Idaho becomes the 47th state to require autism insurance coverage!
April 3, 2018
For most locations across the globe, April 2nd, 2018 was a celebration of World Autism Awareness Day proclamations and “Light It Up Blue” recognitions. However, Idaho constituents had another reason to celebrate as Idaho became the 47th state to require autism insurance coverage!
The celebration in the Idaho Governor’s office brought together families with children who have autism, health advocates, and state officials to celebrate increased acceptance and support for individuals with autism. The ceremony began with Lt. Governor Brad Little's proclamation signing in recognition of the month of April as World Autism Month and April 2nd as World Autism Awareness Day.
The Director of the Idaho Department of Insurance, Dean Cameron, then announced the release of a new bulletin requiring meaningful insurance coverage for individuals with autism. The bulletin issued by the Idaho Department of Insurance requires all individual, small group and large group insurance plans to cover evidence-based treatment for autism, including Applied Behavior Analysis.
In Cameron’s bulletin to insurers, he explains that “due to currently inconsistent coverage of treatments for autism spectrum disorder by Idaho health plans, the Department of Insurance is clarifying that such treatments cannot be excluded from coverage if rehabilitative or habilitative services are covered.”
The bulletin states that “treatments for autism spectrum disorder are to be considered part of Idaho’s Essential Health Benefits (EHB) package under mental health services including behavioral health treatment.”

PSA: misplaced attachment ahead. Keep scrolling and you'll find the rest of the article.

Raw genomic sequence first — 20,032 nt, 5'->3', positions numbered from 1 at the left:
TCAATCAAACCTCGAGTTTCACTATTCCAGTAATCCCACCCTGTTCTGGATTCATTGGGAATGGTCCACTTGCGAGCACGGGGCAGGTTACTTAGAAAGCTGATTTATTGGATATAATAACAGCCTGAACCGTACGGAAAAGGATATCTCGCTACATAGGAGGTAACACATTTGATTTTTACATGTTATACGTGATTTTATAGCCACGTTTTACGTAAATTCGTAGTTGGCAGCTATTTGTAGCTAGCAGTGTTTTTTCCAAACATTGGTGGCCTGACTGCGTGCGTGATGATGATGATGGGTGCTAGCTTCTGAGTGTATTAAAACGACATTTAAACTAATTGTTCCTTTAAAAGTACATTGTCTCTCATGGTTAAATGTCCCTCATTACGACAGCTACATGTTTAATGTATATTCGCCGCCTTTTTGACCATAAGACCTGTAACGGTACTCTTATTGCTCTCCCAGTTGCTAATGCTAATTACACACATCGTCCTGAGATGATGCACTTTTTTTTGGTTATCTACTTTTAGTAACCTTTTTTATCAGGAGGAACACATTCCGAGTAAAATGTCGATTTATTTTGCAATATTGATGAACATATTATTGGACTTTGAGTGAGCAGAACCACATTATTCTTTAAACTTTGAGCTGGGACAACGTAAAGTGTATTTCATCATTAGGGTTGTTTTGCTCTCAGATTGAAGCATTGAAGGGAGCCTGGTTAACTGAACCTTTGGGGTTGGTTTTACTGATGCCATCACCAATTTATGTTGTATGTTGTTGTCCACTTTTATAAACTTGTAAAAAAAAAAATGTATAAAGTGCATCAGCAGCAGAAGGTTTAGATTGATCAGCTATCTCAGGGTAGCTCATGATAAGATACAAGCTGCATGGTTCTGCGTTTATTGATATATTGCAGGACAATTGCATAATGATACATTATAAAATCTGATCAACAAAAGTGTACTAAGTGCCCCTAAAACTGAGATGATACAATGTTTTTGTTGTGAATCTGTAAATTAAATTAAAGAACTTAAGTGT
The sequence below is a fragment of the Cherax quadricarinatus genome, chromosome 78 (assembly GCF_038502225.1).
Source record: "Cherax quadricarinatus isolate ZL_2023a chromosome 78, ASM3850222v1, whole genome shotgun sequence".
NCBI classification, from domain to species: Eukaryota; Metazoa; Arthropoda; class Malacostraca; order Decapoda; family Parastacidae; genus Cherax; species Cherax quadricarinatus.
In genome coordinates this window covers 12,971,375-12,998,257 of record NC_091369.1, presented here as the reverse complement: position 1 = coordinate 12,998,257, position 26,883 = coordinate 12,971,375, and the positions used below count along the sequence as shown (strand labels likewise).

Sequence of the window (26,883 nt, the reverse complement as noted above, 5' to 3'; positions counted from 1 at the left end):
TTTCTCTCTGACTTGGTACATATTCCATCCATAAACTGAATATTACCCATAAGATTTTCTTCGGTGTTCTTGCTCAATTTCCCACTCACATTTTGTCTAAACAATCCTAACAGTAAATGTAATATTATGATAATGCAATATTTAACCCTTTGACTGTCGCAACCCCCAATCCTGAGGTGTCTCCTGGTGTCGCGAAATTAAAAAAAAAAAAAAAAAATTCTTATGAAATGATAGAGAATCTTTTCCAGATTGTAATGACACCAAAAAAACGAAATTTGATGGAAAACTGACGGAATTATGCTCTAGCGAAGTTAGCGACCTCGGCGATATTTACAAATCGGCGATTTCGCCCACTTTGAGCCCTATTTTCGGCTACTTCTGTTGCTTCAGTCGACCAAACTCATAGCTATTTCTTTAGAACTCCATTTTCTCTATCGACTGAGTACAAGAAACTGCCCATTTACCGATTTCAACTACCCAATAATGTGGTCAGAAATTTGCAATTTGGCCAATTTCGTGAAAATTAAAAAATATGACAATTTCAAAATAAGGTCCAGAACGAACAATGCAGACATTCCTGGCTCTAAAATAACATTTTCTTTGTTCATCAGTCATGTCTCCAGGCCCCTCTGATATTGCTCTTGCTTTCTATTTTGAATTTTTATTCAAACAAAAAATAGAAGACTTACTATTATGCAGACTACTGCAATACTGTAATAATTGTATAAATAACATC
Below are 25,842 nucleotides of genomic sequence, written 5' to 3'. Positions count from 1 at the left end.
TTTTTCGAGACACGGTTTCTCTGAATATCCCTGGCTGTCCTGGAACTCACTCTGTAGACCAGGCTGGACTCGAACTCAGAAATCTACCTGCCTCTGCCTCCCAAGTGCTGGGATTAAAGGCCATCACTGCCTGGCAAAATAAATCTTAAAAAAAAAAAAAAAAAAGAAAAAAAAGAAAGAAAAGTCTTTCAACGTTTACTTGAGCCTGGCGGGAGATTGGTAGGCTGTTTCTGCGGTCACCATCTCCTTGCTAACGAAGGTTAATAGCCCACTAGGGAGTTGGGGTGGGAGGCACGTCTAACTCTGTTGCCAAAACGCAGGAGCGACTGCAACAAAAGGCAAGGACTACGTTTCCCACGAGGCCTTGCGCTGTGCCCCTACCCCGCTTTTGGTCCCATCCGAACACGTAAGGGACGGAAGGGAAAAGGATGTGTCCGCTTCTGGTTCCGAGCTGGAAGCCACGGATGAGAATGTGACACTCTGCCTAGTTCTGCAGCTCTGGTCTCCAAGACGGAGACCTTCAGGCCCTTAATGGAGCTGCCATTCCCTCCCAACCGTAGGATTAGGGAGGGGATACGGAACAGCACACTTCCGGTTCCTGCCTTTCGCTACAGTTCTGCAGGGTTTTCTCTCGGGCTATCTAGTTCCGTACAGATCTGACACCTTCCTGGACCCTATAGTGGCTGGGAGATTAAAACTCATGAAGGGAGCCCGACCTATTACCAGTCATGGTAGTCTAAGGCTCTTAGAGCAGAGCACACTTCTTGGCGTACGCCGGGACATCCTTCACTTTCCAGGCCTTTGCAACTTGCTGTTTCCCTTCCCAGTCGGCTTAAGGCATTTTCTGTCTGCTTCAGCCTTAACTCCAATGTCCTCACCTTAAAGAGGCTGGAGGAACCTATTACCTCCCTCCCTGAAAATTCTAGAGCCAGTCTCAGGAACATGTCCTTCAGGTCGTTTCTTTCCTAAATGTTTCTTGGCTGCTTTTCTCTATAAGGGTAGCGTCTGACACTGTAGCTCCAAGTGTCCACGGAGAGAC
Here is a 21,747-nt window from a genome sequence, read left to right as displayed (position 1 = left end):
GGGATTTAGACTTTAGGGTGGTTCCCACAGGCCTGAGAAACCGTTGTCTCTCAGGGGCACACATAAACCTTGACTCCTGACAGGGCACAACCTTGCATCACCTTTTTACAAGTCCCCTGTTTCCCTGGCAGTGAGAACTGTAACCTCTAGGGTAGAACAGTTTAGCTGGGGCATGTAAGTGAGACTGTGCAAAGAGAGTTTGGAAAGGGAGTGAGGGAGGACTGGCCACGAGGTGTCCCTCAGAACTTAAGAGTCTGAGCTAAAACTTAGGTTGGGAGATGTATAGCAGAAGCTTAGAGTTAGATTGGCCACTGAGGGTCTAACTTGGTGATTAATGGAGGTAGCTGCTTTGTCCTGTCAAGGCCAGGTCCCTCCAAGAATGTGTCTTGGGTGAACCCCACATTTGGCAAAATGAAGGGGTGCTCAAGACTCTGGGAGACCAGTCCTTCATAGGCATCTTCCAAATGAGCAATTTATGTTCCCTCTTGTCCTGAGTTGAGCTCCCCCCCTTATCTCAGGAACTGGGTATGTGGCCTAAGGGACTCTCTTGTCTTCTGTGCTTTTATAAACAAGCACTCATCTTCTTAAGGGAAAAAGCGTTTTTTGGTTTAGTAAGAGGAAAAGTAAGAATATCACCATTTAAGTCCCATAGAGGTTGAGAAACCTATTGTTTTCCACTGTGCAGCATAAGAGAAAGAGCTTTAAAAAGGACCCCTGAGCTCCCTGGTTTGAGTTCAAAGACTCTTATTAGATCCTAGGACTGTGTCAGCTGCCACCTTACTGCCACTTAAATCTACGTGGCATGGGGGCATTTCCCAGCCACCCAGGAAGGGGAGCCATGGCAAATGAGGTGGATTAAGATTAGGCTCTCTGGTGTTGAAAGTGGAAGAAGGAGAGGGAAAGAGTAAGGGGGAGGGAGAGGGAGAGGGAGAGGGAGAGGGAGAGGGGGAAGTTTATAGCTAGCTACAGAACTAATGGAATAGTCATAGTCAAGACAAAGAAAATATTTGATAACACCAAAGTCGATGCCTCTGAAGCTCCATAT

Efforts to expand autism insurance coverage began in the early 2000’s and have continued every year since then with additional states passing new autism insurance legislation reform.
“Idaho is behind compared to the rest of the states…but now you can go through the normal route to get these services with your insurance that you’re already paying for. This benefits the state, it benefits families and it benefits the professionals looking to come here,”
said Sharon Oberleitner, a mother of a 25 year-old son with autism.
As stated by Lorri Unumb, VP of State Government Affairs at Autism Speaks –
“The announcement that was made today is absolutely life-changing for families with autism. To get the right kind of treatment and intervention as recommended by the doctor for your child with autism can change the entire trajectory of that child’s life.”